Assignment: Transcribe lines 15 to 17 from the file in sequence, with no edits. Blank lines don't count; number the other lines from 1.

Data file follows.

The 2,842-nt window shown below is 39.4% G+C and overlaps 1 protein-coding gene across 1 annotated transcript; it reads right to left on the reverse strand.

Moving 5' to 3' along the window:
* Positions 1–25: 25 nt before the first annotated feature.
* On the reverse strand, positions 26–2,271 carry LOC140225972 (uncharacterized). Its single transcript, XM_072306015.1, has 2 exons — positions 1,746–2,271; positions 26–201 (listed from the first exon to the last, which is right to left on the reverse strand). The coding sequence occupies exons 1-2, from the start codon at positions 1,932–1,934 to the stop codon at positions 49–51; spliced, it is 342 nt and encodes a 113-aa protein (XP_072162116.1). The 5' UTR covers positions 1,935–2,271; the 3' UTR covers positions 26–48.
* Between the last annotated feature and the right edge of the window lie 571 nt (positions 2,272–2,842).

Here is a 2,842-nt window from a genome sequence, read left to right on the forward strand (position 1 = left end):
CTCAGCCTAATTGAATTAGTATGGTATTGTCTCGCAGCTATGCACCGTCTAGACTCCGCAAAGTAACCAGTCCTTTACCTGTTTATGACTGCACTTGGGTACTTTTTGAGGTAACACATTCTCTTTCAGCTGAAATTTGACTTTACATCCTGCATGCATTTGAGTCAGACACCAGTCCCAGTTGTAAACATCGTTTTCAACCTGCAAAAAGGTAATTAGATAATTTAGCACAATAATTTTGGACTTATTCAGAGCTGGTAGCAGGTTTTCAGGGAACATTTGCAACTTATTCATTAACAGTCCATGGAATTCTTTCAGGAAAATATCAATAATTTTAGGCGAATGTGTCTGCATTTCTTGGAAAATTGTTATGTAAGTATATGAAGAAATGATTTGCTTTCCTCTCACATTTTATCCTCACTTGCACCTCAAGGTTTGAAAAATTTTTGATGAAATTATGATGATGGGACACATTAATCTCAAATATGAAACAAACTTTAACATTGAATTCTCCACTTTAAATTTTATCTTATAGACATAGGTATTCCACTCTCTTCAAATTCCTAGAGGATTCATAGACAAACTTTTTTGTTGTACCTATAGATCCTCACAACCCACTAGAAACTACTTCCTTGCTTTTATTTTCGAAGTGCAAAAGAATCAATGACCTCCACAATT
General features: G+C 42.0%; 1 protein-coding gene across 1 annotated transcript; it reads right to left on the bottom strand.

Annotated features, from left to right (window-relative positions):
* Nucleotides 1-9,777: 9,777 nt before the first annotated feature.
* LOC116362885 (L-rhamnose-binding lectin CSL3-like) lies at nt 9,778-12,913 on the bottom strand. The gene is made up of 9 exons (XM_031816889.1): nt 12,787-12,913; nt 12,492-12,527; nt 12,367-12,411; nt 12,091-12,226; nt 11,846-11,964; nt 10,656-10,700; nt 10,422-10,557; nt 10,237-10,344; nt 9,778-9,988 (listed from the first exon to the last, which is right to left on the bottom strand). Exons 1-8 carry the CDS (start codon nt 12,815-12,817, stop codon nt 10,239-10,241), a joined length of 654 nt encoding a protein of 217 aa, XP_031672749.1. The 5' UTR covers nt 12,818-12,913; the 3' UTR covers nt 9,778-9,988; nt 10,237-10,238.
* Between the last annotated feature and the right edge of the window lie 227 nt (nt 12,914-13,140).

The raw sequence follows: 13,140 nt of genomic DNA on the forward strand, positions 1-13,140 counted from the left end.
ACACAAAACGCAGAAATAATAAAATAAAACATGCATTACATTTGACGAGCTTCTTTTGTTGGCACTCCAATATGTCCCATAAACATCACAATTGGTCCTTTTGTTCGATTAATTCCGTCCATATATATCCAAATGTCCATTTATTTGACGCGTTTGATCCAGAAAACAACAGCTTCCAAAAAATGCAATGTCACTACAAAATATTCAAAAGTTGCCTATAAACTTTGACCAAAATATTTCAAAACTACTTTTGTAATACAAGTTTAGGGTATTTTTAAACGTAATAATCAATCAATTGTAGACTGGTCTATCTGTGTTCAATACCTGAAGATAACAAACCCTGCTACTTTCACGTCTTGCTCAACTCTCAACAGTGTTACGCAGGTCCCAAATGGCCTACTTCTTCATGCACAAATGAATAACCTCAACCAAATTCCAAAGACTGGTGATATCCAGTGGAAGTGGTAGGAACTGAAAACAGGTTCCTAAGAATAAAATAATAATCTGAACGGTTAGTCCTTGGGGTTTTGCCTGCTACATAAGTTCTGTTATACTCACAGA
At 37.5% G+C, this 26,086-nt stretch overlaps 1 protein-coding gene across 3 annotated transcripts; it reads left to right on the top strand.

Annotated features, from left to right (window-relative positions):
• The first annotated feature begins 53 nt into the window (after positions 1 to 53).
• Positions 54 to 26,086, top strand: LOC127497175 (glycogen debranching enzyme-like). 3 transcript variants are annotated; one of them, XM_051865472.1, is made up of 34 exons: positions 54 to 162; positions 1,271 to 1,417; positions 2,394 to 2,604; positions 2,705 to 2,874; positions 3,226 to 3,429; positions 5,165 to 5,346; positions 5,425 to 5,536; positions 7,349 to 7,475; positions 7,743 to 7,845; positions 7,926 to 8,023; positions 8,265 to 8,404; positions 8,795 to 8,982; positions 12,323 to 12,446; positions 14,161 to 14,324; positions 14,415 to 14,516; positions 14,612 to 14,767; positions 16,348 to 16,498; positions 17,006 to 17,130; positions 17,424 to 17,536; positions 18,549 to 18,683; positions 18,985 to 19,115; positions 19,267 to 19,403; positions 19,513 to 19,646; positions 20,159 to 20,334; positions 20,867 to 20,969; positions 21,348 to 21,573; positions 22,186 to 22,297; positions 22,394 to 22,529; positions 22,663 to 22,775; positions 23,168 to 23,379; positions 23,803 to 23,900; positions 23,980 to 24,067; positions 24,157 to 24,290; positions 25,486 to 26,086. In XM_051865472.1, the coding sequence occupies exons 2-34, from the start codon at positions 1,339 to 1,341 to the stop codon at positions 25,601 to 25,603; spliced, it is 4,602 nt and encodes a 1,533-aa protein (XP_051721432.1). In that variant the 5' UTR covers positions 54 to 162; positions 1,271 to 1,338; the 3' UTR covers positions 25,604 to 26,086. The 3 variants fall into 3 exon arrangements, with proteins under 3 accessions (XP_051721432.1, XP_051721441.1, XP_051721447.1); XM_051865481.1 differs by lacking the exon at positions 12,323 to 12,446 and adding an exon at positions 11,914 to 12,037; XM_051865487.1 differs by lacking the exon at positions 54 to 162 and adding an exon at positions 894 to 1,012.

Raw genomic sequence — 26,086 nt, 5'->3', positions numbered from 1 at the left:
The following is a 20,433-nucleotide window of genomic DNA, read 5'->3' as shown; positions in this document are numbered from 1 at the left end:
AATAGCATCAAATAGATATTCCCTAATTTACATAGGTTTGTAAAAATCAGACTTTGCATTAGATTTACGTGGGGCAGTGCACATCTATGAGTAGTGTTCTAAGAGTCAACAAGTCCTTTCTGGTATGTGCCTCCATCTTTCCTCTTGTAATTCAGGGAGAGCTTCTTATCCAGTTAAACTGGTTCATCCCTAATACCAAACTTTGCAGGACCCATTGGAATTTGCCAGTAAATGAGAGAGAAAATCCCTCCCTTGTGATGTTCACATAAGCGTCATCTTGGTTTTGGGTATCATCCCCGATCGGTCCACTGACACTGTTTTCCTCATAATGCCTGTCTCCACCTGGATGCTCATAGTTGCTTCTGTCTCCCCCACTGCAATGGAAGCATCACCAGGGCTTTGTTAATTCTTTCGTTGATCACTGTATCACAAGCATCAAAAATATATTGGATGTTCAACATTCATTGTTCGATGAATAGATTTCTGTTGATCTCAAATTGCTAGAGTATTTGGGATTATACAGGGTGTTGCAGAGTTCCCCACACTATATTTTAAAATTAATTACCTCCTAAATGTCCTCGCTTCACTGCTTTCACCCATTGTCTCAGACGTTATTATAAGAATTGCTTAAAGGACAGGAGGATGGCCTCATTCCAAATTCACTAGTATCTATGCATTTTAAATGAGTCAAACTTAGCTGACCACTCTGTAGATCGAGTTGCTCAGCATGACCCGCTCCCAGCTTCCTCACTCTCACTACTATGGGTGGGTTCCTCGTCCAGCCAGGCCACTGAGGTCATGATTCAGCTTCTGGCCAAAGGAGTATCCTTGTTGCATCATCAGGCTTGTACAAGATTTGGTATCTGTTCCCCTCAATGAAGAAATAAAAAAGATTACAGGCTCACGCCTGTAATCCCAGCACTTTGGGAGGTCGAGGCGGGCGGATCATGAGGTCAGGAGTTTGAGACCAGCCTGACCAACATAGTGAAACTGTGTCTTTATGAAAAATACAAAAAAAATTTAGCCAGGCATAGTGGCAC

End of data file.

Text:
At 37.5% G+C, this 26,086-nt stretch overlaps 1 protein-coding gene across 3 annotated transcripts; it reads left to right on the top strand.

Annotated features, from left to right (window-relative positions):
• The first annotated feature begins 53 nt into the window (after positions 1 to 53).